Moyers, Tavis Smiley Discuss Fall of the 'American Empire' on PBS

Bill Moyers appeared not only on The Daily Show Tuesday, but on the Tavis Smiley show on PBS, where he repeated all his lines in defense of Jeremiah Wright. Moyers also declared that while "I believe in capitalism...the tension between capitalism and democracy is that capitalism breeds inequality while democracy aims for more equality," and the media serves only the rich. When Smiley asked if were "witnessing the fall of the American empire," Moyers said yes, and that "it's probably a good thing that our empire has reached the extent of it -- has extended itself so far that it's beginning to have to have some second thoughts about it."

The talk of America's "empire," as if America were no different than ancient Rome, came near the end of the segment:

SMILEY: How would you respond if I said to you, Bill Moyers, that we are witnessing the fall of the American empire? You are a student of history. You know that every empire eventually falls. And what if I said to you that our democracy is so dysfunctional that it is irreparable, and that what you and I are witnessing, sad to say, is the fall of the American empire?

MOYERS: This is exactly what I write about in "Moyers on America." It's why I wanted Doubleday to bring out this book, because my - we don't fall. Empires fail, but people go on. After the Roman Empire failed, the lives of people went on. And it's probably a good thing that our empire has reached the extent of it - has extended itself so far that it's beginning to have to have some second thoughts about it.

SMILEY: Somebody once said, Bill, that -- speaking of democracy -- that people should not be afraid of their governments; governments should be afraid of its people. I sense that we are in many respects, we the people, that is, are afraid of our government, afraid of this behemoth, and don't really know where to begin, with all due respect to Mr. Obama and his notion of hope, don't really know where to begin to change things.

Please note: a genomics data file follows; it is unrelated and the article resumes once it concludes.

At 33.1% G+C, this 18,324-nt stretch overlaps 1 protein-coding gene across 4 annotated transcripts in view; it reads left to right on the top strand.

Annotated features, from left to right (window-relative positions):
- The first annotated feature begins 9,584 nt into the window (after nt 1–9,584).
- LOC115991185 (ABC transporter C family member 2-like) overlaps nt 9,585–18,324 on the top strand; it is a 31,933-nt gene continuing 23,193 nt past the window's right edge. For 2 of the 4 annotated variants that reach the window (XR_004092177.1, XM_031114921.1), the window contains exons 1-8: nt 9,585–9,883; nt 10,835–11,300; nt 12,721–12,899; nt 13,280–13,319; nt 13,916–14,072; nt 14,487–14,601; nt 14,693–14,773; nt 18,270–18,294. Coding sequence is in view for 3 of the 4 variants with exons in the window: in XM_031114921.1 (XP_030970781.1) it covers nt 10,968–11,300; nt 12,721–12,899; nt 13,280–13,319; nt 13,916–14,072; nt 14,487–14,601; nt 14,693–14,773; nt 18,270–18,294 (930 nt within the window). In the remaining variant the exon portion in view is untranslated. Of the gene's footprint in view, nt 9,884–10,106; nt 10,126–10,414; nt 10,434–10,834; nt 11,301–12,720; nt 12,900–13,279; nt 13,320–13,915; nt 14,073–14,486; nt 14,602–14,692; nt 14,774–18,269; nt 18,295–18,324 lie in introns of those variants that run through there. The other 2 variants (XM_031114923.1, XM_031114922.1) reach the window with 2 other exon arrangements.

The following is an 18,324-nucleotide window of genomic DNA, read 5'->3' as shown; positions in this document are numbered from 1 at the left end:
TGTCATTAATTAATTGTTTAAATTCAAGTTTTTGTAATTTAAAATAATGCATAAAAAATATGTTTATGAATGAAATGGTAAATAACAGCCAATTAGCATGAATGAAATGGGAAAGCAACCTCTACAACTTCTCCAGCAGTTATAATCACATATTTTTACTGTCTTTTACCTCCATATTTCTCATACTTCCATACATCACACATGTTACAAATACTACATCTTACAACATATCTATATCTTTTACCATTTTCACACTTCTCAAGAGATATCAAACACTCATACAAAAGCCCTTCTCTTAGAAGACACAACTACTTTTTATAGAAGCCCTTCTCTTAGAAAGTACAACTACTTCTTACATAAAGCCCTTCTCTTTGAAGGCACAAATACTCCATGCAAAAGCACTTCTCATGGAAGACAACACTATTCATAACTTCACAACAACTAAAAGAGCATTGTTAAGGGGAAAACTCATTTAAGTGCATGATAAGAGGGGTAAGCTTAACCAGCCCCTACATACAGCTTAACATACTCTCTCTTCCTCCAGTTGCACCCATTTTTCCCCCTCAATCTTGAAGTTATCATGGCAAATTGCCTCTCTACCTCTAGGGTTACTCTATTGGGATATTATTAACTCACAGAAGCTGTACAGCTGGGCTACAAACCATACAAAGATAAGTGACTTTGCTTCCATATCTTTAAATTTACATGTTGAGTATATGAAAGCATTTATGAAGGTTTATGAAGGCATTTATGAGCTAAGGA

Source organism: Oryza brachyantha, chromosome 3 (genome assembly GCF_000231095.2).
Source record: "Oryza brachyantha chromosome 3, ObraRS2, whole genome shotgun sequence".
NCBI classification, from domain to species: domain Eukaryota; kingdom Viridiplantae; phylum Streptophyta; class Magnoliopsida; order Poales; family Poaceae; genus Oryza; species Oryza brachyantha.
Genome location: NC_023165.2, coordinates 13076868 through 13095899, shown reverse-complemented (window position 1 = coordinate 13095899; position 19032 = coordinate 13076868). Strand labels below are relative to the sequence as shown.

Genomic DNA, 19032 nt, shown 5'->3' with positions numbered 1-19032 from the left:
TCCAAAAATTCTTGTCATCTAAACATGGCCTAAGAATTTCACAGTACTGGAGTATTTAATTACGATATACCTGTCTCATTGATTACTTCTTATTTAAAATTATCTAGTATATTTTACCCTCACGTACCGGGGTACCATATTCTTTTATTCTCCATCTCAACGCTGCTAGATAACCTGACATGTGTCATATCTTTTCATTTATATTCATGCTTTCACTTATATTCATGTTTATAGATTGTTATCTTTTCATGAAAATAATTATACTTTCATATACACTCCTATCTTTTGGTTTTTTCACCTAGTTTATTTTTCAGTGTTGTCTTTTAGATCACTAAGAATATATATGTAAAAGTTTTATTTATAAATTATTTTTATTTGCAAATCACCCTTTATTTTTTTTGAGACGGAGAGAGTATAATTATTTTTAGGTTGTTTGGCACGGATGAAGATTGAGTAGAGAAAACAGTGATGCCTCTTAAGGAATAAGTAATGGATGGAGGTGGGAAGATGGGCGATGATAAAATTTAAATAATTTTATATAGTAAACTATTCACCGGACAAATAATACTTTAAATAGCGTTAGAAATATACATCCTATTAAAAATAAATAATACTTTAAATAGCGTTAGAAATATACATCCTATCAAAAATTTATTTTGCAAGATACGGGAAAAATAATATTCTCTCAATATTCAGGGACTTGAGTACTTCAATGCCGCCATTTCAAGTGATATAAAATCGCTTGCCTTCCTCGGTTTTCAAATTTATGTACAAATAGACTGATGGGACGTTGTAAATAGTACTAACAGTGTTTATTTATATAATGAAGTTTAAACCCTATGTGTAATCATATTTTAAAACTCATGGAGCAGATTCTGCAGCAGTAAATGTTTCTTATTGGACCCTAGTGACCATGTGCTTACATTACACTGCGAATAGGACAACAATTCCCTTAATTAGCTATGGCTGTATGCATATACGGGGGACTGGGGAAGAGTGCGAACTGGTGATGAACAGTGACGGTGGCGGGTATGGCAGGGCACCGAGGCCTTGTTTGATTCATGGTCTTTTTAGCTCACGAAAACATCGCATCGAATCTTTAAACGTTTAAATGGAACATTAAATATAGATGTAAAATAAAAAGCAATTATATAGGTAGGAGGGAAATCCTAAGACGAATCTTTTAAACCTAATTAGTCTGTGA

MOYERS: And the answer is to cast your vote the way your conscience leads you to in November, but don't stop there. You've got to get involved in ongoing political organization with like-minded people who live nearest you. Franklin Roosevelt said, "A government by money is just as much to be feared as a government by mob." And the only way to - the only antidote to the power of organized money is the power of organized people.

In this case, it would be the "organized people" trying to electioneer for the Obama campaign on taxpayer-funded PBS stations. The interview began with Moyers discussing his Jeremiah Wright interview. Smiley was predictably disgusted by the story and how it proved our democracy was dysfunctional:

SMILEY: Let me start, before I get into [the book] Moyers on Democracy, talking about democracy with your reflections on this side of your conversation with Reverend Jeremiah Wright, the story that just doesn't seem to die.

MOYERS: No, but I think Obama has put it behind him, and I think that's one of the more tragic scenes we've seen play out in politics for a long time. We're used to the politics of personal destruction, but never in our political have we seen a pastor have to break or a parishioner have to break with his pastor the way we've just seen.

It was tragic, unfortunate, but apparently inevitable, and I think they've put it behind them now. My hunch is that Jeremiah Wright is back where he wanted to be, leading a quiet life, and Obama's moved on, and we saw a great thing in this country in which in Indiana and North Carolina people actually realized that the man who sat in the pew running for president was not the man in the pulpit who was preaching the sermons.And they've made a judgment that refuted the argument of guilt by association, and the country has moved on.

SMILEY: You been around a long time, Bill Moyers, back to your LBJ days. You know, you have to know that this is going to come up again in the general election.